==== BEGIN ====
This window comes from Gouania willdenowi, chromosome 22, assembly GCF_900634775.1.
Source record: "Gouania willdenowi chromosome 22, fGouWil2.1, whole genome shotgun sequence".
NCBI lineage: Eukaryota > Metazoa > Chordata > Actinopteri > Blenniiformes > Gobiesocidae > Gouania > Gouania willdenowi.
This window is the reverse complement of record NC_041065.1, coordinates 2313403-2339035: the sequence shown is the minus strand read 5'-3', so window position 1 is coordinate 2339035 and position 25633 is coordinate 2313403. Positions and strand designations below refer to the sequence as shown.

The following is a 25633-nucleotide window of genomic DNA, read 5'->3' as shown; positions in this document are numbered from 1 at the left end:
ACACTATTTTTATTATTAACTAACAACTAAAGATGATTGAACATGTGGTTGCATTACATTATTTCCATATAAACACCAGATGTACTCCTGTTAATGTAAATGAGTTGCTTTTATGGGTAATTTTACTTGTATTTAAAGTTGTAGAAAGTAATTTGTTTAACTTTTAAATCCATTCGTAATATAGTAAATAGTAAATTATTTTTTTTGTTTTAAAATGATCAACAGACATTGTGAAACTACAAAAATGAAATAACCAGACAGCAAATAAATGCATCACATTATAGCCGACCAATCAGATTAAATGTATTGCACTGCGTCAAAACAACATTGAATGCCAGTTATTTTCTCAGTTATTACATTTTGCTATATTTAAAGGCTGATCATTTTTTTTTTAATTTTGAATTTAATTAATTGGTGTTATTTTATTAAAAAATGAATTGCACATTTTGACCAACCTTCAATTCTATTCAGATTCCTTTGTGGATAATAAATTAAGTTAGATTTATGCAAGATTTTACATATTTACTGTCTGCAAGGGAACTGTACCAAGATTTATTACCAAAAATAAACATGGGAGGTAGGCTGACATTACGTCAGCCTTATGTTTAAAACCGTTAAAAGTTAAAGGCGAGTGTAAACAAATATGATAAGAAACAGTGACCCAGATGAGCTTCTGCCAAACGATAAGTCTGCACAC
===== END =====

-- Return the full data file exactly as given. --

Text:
This window comes from Gouania willdenowi, chromosome 22, assembly GCF_900634775.1.
Source record: "Gouania willdenowi chromosome 22, fGouWil2.1, whole genome shotgun sequence".
NCBI lineage: Eukaryota > Metazoa > Chordata > Actinopteri > Blenniiformes > Gobiesocidae > Gouania > Gouania willdenowi.
This window is the reverse complement of record NC_041065.1, coordinates 2313403-2339035: the sequence shown is the minus strand read 5'-3', so window position 1 is coordinate 2339035 and position 25633 is coordinate 2313403. Positions and strand designations below refer to the sequence as shown.

The following is a 25633-nucleotide window of genomic DNA, read 5'->3' as shown; positions in this document are numbered from 1 at the left end:
ACACTATTTTTATTATTAACTAACAACTAAAGATGATTGAACATGTGGTTGCATTACATTATTTCCATATAAACACCAGATGTACTCCTGTTAATGTAAATGAGTTGCTTTTATGGGTAATTTTACTTGTATTTAAAGTTGTAGAAAGTAATTTGTTTAACTTTTAAATCCATTCGTAATATAGTAAATAGTAAATTATTTTTTTTGTTTTAAAATGATCAACAGACATTGTGAAACTACAAAAATGAAATAACCAGACAGCAAATAAATGCATCACATTATAGCCGACCAATCAGATTAAATGTATTGCACTGCGTCAAAACAACATTGAATGCCAGTTATTTTCTCAGTTATTACATTTTGCTATATTTAAAGGCTGATCATTTTTTTTTTAATTTTGAATTTAATTAATTGGTGTTATTTTATTAAAAAATGAATTGCACATTTTGACCAACCTTCAATTCTATTCAGATTCCTTTGTGGATAATAAATTAAGTTAGATTTATGCAAGATTTTACATATTTACTGTCTGCAAGGGAACTGTACCAAGATTTATTACCAAAAATAAACATGGGAGGTAGGCTGACATTACGTCAGCCTTATGTTTAAAACCGTTAAAAGTTAAAGGCGAGTGTAAACAAATATGATAAGAAACAGTGACCCAGATGAGCTTCTGCCAAACGATAAGTCTGCACAC